I do lots of marriage and pre-marriage counselling, as well as being a blessed veteran of 43 years of marriage. One of the startling observations that I have made is that our culture has blindly accepted the notion that romantic love and sexual chemistry is the major measure of selecting a mate. We feel something “special” for one another, we seem to be happy, we are pretty compatible; so let’s get married.
I was struck by an illustration I read of a pastor counselling a woman who was in a serious relationship with a man, but was wondering if she should break it off. She had been married twice before and thought that this was the guy. She told the pastor that her man was being unfaithful to her and emotionally abusive; the same traits evidenced by her previous husbands. “So why are you still in this relationship?” the pastor asked. Are you ready for this? She said, “Because I’m in love with him. I genuinely and deeply love him.” What would you say to her?
Here is what the pastor said: “Were you in love with your first husband?” She replied, “Yes, and I was devastated when he cheated on me and left.” The pastor continued, “Were you in love with your second husband?” She said, “Yes, it was different, I think, because he fed some ego needs, but of course, I was in love with him.” Then the pastor gently said, “Maybe feeling like you’re in love with someone isn’t enough of a reason for you to get married. Maybe you need to set the bar higher and find something more.” And then he said, “Just because you’re ‘in love’ with someone doesn’t mean you should seriously consider marrying them.”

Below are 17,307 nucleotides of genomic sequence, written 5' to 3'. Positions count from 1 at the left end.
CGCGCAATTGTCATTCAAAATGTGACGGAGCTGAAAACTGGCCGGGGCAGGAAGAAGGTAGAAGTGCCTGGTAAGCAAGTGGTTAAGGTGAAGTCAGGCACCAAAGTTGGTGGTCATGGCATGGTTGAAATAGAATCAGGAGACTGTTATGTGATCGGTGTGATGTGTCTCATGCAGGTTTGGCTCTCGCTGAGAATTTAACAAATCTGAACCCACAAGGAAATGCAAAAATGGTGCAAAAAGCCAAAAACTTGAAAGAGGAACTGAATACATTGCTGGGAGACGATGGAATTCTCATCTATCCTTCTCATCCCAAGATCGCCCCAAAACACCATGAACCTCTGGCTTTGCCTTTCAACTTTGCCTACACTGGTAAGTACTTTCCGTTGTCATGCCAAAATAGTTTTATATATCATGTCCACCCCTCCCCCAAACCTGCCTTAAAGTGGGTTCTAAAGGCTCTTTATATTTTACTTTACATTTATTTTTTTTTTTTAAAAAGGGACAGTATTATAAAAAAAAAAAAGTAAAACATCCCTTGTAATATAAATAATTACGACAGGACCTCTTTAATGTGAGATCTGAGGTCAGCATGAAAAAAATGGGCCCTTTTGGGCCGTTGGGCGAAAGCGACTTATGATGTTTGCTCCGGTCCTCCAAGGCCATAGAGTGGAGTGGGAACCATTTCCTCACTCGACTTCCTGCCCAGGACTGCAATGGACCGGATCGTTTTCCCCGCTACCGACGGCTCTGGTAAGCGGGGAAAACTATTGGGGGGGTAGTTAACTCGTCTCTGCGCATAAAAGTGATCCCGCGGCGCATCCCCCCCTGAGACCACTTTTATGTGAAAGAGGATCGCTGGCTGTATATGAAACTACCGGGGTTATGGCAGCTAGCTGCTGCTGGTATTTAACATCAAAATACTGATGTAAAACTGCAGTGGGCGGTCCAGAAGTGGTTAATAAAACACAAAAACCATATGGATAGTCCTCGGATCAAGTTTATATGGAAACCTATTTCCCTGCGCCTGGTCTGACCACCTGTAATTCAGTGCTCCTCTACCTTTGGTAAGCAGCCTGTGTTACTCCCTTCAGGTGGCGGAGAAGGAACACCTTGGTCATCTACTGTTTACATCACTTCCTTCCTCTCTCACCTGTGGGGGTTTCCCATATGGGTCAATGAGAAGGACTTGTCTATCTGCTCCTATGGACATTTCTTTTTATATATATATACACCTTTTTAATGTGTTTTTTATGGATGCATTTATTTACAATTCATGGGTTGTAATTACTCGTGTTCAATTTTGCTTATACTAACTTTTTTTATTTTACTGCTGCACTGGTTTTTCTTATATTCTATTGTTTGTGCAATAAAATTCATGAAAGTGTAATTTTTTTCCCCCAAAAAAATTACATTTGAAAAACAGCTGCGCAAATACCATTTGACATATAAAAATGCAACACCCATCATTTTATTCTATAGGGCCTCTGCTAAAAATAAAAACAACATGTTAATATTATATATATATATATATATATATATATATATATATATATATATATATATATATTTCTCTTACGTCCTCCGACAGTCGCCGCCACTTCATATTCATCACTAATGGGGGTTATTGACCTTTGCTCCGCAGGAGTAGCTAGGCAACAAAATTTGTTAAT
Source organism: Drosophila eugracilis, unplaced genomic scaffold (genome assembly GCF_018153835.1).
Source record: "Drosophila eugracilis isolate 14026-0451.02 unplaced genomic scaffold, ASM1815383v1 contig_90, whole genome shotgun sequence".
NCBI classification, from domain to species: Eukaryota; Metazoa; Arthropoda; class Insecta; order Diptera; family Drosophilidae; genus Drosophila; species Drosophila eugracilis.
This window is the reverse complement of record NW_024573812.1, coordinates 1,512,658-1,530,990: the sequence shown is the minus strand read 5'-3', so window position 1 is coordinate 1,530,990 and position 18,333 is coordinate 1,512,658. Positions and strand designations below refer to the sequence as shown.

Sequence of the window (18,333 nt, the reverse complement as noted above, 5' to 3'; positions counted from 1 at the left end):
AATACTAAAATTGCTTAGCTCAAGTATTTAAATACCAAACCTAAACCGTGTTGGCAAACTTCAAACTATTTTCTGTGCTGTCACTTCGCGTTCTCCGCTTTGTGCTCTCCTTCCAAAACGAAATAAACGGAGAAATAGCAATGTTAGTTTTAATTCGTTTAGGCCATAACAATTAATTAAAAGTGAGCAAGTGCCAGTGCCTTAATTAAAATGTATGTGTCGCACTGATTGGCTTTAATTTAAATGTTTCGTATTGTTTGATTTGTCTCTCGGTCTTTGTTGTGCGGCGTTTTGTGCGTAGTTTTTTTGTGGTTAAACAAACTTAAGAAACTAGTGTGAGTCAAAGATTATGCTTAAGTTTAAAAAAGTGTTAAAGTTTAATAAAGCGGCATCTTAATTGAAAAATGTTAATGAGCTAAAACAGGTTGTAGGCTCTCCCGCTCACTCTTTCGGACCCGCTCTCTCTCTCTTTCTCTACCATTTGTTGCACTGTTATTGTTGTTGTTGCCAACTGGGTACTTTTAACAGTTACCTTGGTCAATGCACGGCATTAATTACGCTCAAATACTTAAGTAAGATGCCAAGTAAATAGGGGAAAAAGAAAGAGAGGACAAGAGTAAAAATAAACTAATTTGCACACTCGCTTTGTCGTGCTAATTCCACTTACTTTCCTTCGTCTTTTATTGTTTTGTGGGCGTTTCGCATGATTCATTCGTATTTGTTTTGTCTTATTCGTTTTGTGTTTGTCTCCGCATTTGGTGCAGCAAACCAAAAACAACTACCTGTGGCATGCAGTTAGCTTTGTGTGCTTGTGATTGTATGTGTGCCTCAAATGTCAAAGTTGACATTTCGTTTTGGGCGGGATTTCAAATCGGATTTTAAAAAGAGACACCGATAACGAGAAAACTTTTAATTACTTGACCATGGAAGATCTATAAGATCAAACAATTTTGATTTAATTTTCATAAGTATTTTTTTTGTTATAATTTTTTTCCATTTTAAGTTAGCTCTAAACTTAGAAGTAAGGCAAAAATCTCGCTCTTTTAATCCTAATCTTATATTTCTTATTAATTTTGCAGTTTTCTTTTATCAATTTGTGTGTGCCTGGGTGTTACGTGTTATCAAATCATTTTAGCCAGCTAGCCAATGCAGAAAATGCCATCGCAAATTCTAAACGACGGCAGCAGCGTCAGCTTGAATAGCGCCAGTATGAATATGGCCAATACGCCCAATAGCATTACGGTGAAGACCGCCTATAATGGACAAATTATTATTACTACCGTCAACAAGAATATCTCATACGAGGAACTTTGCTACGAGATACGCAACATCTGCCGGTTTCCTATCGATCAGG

This episode was found in a book I have been reading; “The Sacred Search” by Gary Thomas. This is a great book for those who are single and seriously thinking about marriage someday, or soon. Thomas finishes this section by asking us to consider that “romantic attraction, as wonderful and as emotionally intoxicating as it can be, can actually lead you astray as much as it can help you. I’m not talking it down; ‘connecting’ with someone at that level is a wonderful thing. Enjoy it, revel in it, even write a song about it if you want, but don’t bet your life on it.”
This is solid counsel. I have observed many couples who had the “chemistry,” but had issues that everyone could see. Yet, because they “felt” so intensely about each other they were blind to these issues and were willing to risk a future generation on their romantic attraction. Perhaps this is what is meant by the saying “love is blind”.
By the way, next week I would like to share what I think should be the basis for deciding to get married. Stay tuned…